Genotype-guided antiplatelet therapy cuts bleeding episodes in STEMI patients
The use of a genotype-guided strategy for selection of oral P2Y12 inhibitor therapy appears to benefit patients with ST-segment elevation myocardial infarction (STEMI) undergoing percutaneous coronary intervention (PCI), such that noncarriers of CYP2C19 loss-of-function alleles have favourable bleeding outcomes with clopidogrel vs standard treatment with ticagrelor or prasugrel, according to data from the POPular Genetics* trial.
“In patients with STEMI, the preferred method of reperfusion is primary PCI with stent implantation. In these patients, dual antiplatelet therapy, consisting of aspirin and a P2Y12 inhibitor, is essential to prevent recurrent thrombotic events such as stent thrombosis,” the investigators said.
“Current guidelines favour the more potent platelet inhibitors ticagrelor and prasugrel over clopidogrel because these drugs are more effective for the prevention of thrombotic events. However, this greater efficacy comes with a higher risk of bleeding,” they added. [Eur Heart J 2018;39:119-77; J Am Coll Cardiol 2016;68:1082-115; N Engl J Med 2009;361:1045-57]
Clopidogrel, on the other hand, is a prodrug transformed into its active metabolite. As such, some patients will not be able to metabolize the drug effectively and hence show an inadequate response, the investigators noted.
To determine whether giving the more potent inhibitors to patients whose CYP2C19 genetic profile indicated that they could not convert the prodrug to its active metabolite, the investigators randomly assigned patients undergoing primary PCI with stent implantation to the genotype-guided group given a P2Y12 inhibitor on the basis of early CYP2C19 genetic testing (n=1,242) or the standard treatment group treated with either ticagrelor or prasugrel (n=1,246). In the genotype-guided group, CYP2C19*2 or CYP2C19*3 loss-of-function allele carriers received ticagrelor or prasugrel, while noncarriers received clopidogrel.
At 12 months of treatment, the incidence of the primary composite outcome—death from any cause, myocardial infarction, definite stent thrombosis, stroke, or major bleeding defined according to Platelet Inhibition and Patient Outcomes (PLATO) criteria—did not differ between the genotype-guided and standard-treatment groups (5.1 percent vs 5.9 percent, respectively; p-noninferiority<0.001). [N Engl J Med 2019;381:1621-1631]
Meanwhile, the primary bleeding outcome was significantly more favourable in the genotype-guided group (9.8 percent vs 12.5 percent; hazard ratio, 0.78, 95 percent confidence interval, 0.61–0.98; p=0.04).
The investigators pointed out two key findings from POPular Genetics. “First, the use of a genotype-guided strategy, in which patients without a CYP2C19 loss-of-function allele received clopidogrel, was not associated with a higher risk of combined death from any cause, myocardial infarction, definite stent thrombosis, stroke, or major bleeding 12 months after primary PCI than standard treatment with the more potent P2Y12 inhibitors ticagrelor and prasugrel.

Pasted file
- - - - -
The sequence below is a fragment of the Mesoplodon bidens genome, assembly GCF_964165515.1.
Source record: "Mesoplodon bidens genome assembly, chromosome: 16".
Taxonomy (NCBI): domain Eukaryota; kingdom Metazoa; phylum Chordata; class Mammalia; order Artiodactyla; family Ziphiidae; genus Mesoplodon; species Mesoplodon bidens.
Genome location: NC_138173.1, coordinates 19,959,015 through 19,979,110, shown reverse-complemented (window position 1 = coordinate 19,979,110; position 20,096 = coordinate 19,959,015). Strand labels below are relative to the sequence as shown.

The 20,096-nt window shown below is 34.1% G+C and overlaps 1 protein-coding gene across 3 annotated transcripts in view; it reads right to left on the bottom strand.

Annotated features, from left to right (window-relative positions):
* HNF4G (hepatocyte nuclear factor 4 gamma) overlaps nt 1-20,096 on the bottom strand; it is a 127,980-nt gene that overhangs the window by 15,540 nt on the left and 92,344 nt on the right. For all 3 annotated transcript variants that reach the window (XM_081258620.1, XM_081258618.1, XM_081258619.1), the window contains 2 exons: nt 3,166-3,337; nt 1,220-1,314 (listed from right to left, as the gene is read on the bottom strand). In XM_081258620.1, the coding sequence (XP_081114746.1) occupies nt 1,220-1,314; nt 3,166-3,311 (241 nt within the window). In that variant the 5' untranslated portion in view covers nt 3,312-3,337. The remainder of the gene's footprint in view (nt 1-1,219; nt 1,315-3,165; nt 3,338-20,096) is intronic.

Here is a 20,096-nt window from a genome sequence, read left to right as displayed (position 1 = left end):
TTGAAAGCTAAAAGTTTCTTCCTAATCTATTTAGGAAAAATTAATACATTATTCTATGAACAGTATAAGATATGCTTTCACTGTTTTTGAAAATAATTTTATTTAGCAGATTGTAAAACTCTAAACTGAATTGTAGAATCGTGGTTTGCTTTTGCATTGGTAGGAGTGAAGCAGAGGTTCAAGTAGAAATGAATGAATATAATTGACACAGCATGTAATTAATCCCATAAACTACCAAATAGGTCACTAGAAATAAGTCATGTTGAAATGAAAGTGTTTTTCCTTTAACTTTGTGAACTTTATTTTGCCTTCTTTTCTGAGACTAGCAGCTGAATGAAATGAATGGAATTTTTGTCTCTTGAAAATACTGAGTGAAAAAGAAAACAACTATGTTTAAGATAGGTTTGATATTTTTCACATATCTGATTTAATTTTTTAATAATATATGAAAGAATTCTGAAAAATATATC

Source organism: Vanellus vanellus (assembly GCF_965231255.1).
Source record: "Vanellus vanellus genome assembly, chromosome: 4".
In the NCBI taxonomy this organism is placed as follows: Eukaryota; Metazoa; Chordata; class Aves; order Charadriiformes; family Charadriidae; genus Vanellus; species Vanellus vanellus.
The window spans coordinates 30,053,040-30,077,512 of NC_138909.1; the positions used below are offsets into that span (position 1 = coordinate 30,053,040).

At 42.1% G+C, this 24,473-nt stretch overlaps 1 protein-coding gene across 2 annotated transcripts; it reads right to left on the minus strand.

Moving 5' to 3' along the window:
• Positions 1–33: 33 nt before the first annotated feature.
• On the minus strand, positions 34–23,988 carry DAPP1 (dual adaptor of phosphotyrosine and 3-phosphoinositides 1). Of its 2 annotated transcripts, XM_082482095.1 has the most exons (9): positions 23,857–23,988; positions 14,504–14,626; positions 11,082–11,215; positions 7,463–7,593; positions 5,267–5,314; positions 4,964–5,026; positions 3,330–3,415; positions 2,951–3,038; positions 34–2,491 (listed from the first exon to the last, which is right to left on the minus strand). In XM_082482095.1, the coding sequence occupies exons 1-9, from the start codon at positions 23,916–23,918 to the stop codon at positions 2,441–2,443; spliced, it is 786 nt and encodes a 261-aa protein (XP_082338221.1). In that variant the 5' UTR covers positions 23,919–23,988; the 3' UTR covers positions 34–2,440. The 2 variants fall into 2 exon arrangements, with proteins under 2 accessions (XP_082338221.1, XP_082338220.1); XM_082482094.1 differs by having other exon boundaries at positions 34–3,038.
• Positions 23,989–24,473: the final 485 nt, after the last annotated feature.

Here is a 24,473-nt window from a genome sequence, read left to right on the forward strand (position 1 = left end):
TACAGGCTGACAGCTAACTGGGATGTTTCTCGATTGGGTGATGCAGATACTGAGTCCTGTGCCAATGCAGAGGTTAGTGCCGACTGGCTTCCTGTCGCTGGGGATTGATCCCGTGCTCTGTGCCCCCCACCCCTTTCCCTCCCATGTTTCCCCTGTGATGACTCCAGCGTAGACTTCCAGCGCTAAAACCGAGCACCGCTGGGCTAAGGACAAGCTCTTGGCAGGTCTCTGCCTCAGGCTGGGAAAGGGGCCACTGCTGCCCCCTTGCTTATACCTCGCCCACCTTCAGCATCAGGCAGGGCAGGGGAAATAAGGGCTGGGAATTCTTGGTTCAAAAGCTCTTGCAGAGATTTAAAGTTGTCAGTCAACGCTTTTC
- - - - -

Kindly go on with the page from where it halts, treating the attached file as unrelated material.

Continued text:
“Second, the use of clopidogrel in the genotype-guided group resulted in a lower risk of (mostly minor) bleeding than standard treatment,” they said.
Data for both the thrombotic and bleeding outcomes from POPular Genetics are in line with the findings from observational studies and smaller trials investigating a genotype-guided strategy. [Am Heart J 2014;168:16.e1-22.e1; Int J Cardiol 2016;225:289-295; Lancet 2012;379:1705-1711; Eur J Clin Pharmacol 2019;75:1201-1210]
In an accompanying editorial, Dr Dan Roden from the Vanderbilt University Medical Center in Nashville, Tennessee, US, wrote: “The POPular Genetics trial provides strong support for a genotype-guided approach to clopidogrel prescribing in patients of European ancestry, in whom the contribution of CYP2C19 variants was first defined.” [N Engl J Med 2019;381:1677-1678]
Roden recognized that the findings may have greater consequences in parts of the world where the said variants are much more common.
“Professional societies, which increasingly view atherosclerosis as a worldwide epidemic, must now rethink their stance with respect to genotyping to improve the effectiveness of clopidogrel therapy,” he added.
*CYP2C19 Genotype-Guided Antiplatelet Therapy in ST-Segment Elevation Myocardial Infarction Patients — Patient Outcome after Primary PCI